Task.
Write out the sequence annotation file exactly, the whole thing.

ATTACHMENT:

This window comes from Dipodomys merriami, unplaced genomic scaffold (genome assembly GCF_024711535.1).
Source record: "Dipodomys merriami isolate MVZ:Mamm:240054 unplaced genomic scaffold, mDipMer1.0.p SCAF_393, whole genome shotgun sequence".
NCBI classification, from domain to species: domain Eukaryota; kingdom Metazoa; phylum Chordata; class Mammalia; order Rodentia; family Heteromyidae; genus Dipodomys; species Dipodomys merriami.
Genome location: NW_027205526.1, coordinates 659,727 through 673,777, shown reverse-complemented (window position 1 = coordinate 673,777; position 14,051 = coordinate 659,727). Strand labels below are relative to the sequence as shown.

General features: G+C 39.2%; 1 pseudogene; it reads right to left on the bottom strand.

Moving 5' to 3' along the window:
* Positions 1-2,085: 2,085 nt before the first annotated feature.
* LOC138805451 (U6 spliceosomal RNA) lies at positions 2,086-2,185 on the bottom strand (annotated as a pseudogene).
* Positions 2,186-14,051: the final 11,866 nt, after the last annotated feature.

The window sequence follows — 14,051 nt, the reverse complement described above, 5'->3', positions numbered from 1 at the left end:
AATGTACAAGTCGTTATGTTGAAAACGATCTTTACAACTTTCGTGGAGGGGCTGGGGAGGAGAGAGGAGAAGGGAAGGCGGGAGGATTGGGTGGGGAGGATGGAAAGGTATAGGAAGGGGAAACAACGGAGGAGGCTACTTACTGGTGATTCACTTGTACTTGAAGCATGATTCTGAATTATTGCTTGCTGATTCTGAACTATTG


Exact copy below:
This window comes from Dipodomys merriami, unplaced genomic scaffold (genome assembly GCF_024711535.1).
Source record: "Dipodomys merriami isolate MVZ:Mamm:240054 unplaced genomic scaffold, mDipMer1.0.p SCAF_393, whole genome shotgun sequence".
NCBI classification, from domain to species: domain Eukaryota; kingdom Metazoa; phylum Chordata; class Mammalia; order Rodentia; family Heteromyidae; genus Dipodomys; species Dipodomys merriami.
Genome location: NW_027205526.1, coordinates 659,727 through 673,777, shown reverse-complemented (window position 1 = coordinate 673,777; position 14,051 = coordinate 659,727). Strand labels below are relative to the sequence as shown.

General features: G+C 39.2%; 1 pseudogene; it reads right to left on the bottom strand.

Moving 5' to 3' along the window:
* Positions 1-2,085: 2,085 nt before the first annotated feature.
* LOC138805451 (U6 spliceosomal RNA) lies at positions 2,086-2,185 on the bottom strand (annotated as a pseudogene).
* Positions 2,186-14,051: the final 11,866 nt, after the last annotated feature.

The window sequence follows — 14,051 nt, the reverse complement described above, 5'->3', positions numbered from 1 at the left end:
AATGTACAAGTCGTTATGTTGAAAACGATCTTTACAACTTTCGTGGAGGGGCTGGGGAGGAGAGAGGAGAAGGGAAGGCGGGAGGATTGGGTGGGGAGGATGGAAAGGTATAGGAAGGGGAAACAACGGAGGAGGCTACTTACTGGTGATTCACTTGTACTTGAAGCATGATTCTGAATTATTGCTTGCTGATTCTGAACTATTG